Soulskill from the my-god-has-a-bigger-firewall-than-your-god dept.
Trailrunner7 writes "Liam O'Murchu of Symantec, speaking at the Virus Bulletin Conference, provided the first detailed public analysis of the worm's inner workings to an audience of some of the world's top computer virus experts. O'Murchu described a sophisticated and highly targeted virus and demonstrated a proof of concept exploit that showed how the virus could cause machines using infected PLCs to run out of control. Though most of the conversation about Stuxnet is still based on conjecture, O'Murchu said that Symantec's analysis of Stuxnet's code for manipulating PLCs on industrial control systems by Siemens backs up both the speculation that Iran was the intended target and that Israel was the possible source of the virus. O'Murchu noted that researchers had uncovered the reference to an obscure date in the worm's code, May 9, 1979, which, he noted, was the date on which a prominent Iranian Jew, Habib Elghanian, was executed by the new Islamic government shortly after the revolution. Anti-virus experts said O'Murchu's hypothesis about the origins of Stuxnet were plausible, though some continue to wonder how the authors of such a sophisticated piece of malware allowed it to break into the wild and attract attention."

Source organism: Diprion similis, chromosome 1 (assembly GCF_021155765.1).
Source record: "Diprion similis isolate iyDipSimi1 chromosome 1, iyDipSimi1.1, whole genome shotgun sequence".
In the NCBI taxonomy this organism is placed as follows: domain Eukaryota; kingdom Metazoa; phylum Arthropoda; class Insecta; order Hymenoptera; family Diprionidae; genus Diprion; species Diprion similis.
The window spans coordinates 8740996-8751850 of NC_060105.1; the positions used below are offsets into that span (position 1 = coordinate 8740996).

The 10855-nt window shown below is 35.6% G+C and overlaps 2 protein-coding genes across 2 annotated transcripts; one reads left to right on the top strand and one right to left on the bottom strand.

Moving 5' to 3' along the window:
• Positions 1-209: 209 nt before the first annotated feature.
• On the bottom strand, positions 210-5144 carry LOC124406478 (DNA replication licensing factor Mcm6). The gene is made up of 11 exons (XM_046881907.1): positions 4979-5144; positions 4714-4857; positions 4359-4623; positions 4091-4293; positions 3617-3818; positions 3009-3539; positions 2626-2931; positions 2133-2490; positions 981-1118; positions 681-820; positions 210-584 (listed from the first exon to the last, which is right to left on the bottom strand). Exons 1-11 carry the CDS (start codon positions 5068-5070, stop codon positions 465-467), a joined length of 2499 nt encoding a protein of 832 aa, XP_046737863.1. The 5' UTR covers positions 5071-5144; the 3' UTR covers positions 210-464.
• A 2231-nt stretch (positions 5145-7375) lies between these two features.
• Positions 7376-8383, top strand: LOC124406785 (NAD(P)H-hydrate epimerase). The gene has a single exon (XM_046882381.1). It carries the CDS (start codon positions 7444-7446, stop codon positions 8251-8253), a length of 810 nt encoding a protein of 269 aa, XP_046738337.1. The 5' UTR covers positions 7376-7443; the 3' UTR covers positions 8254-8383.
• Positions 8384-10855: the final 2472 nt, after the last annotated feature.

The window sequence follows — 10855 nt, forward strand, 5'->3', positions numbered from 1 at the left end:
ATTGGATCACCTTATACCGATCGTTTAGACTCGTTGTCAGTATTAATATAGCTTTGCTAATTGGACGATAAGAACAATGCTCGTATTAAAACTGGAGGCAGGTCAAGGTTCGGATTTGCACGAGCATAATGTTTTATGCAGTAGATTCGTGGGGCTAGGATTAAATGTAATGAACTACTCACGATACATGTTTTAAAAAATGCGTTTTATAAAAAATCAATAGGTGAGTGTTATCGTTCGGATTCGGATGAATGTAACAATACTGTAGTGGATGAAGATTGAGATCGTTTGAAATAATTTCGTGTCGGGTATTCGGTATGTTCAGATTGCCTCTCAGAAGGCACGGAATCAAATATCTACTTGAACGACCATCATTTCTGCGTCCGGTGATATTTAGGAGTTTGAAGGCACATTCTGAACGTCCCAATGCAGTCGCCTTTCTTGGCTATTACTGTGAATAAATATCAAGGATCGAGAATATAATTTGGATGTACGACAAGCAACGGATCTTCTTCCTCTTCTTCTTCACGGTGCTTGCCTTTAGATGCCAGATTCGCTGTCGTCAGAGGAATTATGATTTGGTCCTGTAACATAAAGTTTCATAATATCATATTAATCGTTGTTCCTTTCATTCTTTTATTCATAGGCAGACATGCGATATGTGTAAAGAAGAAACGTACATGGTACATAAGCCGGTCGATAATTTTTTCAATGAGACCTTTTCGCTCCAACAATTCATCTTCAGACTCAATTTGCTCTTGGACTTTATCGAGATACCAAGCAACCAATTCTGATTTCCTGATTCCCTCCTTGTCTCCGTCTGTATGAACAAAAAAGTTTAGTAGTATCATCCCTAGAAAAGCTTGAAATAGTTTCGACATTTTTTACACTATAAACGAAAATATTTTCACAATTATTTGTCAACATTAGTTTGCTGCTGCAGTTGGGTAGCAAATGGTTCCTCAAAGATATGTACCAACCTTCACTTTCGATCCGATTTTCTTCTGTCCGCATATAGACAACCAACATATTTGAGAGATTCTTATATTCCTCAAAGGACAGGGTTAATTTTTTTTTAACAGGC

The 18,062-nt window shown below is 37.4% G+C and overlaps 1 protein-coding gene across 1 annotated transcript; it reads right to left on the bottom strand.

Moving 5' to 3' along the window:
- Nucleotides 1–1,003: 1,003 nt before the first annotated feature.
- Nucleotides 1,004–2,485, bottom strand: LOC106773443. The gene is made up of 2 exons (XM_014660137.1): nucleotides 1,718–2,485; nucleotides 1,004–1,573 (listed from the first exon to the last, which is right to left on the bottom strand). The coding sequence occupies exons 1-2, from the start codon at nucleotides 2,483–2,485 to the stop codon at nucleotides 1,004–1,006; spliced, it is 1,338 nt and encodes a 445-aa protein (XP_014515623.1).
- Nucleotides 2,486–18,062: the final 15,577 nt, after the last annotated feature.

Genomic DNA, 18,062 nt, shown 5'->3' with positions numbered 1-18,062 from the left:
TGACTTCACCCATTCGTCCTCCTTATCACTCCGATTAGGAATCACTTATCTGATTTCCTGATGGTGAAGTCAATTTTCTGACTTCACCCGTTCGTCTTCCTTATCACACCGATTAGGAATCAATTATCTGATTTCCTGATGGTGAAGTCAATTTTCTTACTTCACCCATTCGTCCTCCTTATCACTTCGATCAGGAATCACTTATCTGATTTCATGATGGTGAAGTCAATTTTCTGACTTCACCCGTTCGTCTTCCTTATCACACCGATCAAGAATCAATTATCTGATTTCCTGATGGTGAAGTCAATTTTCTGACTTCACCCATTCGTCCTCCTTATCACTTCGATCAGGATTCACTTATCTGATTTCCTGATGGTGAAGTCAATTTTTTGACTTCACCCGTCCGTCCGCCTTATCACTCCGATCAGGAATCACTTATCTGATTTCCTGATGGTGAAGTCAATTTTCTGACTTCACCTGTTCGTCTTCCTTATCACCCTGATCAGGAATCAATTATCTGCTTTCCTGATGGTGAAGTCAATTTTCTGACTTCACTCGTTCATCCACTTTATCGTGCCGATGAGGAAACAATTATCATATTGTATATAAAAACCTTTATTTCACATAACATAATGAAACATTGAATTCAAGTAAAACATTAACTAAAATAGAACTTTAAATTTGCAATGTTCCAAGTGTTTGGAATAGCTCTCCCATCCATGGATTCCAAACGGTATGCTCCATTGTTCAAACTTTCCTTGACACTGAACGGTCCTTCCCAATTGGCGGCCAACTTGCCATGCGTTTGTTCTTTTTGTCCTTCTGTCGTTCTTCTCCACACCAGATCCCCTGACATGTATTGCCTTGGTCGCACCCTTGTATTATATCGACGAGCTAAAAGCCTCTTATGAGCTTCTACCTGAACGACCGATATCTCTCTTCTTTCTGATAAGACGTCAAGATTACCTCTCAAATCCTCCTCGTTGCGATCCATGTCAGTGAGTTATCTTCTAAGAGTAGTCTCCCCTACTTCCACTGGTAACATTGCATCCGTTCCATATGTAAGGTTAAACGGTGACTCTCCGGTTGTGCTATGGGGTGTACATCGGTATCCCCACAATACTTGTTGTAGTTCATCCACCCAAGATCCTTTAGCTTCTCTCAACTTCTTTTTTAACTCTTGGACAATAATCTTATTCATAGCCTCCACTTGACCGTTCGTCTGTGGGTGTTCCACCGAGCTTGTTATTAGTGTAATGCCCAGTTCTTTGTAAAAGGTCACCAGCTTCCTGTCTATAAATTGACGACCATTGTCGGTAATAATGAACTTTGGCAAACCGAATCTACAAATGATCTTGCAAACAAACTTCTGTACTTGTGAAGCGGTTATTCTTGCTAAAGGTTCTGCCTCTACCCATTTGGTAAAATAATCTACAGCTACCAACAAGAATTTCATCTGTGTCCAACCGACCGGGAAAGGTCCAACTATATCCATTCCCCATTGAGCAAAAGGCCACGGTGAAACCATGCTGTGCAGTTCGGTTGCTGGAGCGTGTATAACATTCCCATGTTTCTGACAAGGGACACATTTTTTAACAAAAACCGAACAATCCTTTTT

Symantec has also issued a lengthy and detailed dossier on Stuxnet (PDF).
Top Ten Things Overheard At The ANSI C Draft Committee Meetings:
(7) Well, it's an excellent idea, but it would make the compilers too
hard to write.